Why I have to boycott the Poppy this ANZAC Day

By   /   April 18, 2017  /   25 Comments

TDB recommends Voyager - Unlimited internet @home as fast as you can get

There’s nothing to commemorate when we hide our war crimes, because the very honour we seek to respect can not stand while we turn a blind eye. To stand at attention during the Dawn Service with this disgrace hanging over our armed services makes us hypocrites, and the men and women who have died in our conflicts deserve better than that.

I can’t in good conscience wear a Poppy this ANZAC Day.

It seems ugly and wrong to commemorate the ‘glorious dead’ in a year when our Government have been confronted by clear evidence that our military committed a war crime and that our Defence force attempted to cover up that war crime.

The response by Bill English and the National Government to this evidence is to attack the Journalists involved and deny it has happened.

They have shut down any possible inquiry into this event and are protecting America’s use of Apache Attack Helicopters.

I can’t wear a Poppy when 21 innocent people were wounded and killed in a revenge attack that went wrong.

I can’t wear a Poppy when this young child lost their life and we refuse to investigate it.

There’s nothing to commemorate when we hide our war crimes, because the very honour we seek to respect can not stand while we turn a blind eye. To stand at attention during the Dawn Service with this disgrace hanging over our armed services makes us hypocrites, and the men and women who have died in our conflicts deserve better than that.

***
Want to support this work? Donate today
***
Follow us on Twitter & Facebook
***

25 Comments

  1. Siobhan says:

    With no particular disrespect to those that served, this year I will wear a little white feather in honour of our Conscientious Objectors…and Parihaka.

  2. Dave says:

    I really hope one day that Martyn that yo get a sense of reality.

    • CLEANGREEN says:

      Shit Dave you need to get some backbone as you are so spineless.

      We need to have a conscience don’t you have one?????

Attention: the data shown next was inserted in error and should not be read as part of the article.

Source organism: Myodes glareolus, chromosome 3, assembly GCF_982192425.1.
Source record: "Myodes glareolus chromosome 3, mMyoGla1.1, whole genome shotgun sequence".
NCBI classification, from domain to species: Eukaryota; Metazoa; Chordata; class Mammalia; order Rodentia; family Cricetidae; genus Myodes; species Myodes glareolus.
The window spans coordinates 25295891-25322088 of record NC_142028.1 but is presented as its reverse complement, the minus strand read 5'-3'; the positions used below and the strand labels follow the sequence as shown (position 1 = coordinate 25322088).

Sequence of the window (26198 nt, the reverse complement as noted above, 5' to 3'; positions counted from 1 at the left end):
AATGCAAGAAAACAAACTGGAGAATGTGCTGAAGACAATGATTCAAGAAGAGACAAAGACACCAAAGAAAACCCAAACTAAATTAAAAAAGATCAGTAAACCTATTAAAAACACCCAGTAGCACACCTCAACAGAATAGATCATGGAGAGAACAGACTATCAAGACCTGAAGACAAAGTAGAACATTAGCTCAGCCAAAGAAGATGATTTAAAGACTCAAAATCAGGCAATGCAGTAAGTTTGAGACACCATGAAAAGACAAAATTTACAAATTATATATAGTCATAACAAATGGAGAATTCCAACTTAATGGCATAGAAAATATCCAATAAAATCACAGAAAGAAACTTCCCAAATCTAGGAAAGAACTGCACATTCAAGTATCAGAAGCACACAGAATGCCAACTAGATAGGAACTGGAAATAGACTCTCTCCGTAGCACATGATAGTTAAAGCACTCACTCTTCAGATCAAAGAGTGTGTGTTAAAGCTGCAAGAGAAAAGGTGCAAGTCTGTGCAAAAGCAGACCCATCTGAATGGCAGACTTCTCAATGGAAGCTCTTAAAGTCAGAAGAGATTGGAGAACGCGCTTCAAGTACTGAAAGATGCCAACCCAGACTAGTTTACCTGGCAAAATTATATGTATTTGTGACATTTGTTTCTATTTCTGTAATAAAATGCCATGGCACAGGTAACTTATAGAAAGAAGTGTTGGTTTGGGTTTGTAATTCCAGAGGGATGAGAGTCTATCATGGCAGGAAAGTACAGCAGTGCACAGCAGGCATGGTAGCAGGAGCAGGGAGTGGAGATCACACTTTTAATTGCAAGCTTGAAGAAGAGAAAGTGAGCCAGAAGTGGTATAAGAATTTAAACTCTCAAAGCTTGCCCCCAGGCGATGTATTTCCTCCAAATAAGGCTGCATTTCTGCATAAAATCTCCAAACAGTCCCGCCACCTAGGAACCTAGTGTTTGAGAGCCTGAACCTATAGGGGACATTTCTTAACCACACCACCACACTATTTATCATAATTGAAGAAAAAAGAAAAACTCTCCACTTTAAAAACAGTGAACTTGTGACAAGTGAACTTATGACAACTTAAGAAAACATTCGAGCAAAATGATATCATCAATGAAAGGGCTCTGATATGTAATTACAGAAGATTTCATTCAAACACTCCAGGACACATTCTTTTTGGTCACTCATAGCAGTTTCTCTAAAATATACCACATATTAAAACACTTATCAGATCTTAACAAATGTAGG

I will feel soiled at our memorial gathering at our cenotaph this year ful knowing the dirt was swept under that carpet!!!

      Just to clear this immoral Government of yet more wrong doing.

    • Michal says:

      Dave have you read the book. Before making inane comments please do so. It is full of the truth, the truth that English is too frightened during election year to actually expose. If there were anything incorrect in it you can be sure that the defence force would have said so. But then I expect they are so busy trying to find out who spilt the beans.

    • bert says:

      I really hope one day Dave, that your diction improves. How old are you, two?

  3. Helena says:

    All wars have been and are crimes.
    Wars have only ever been about money, power and control, exception Middle East where “alien” technology is being fought over (but MSM doesn’t tell us about that.) People are and have been brainwashed for centuries into believing that wars have been/are about “liberating” the oppressed. When we learn to say No Thanks there wouldn’t be a war. Jeez … what would the bankers and their Military Industrial Complex corporations do then?

  4. GregJ says:

    No one will notice your protest as plenty of people don’t buy Red poppies.

    I would suggest you buy both a Red Poppy (that supports the RSA) and a White Poppy (that supports Peace Scholarships) and attend services. Carry out a silent protest, hold up a simple sign eg. “NZ soldiers & Afghan civilians deserve better. Hold an enquiry now!” or something similar. Get some friends along to support, be respectful but exercise your right to protest.

    Otherwise it’s just token, meaningless symbolism.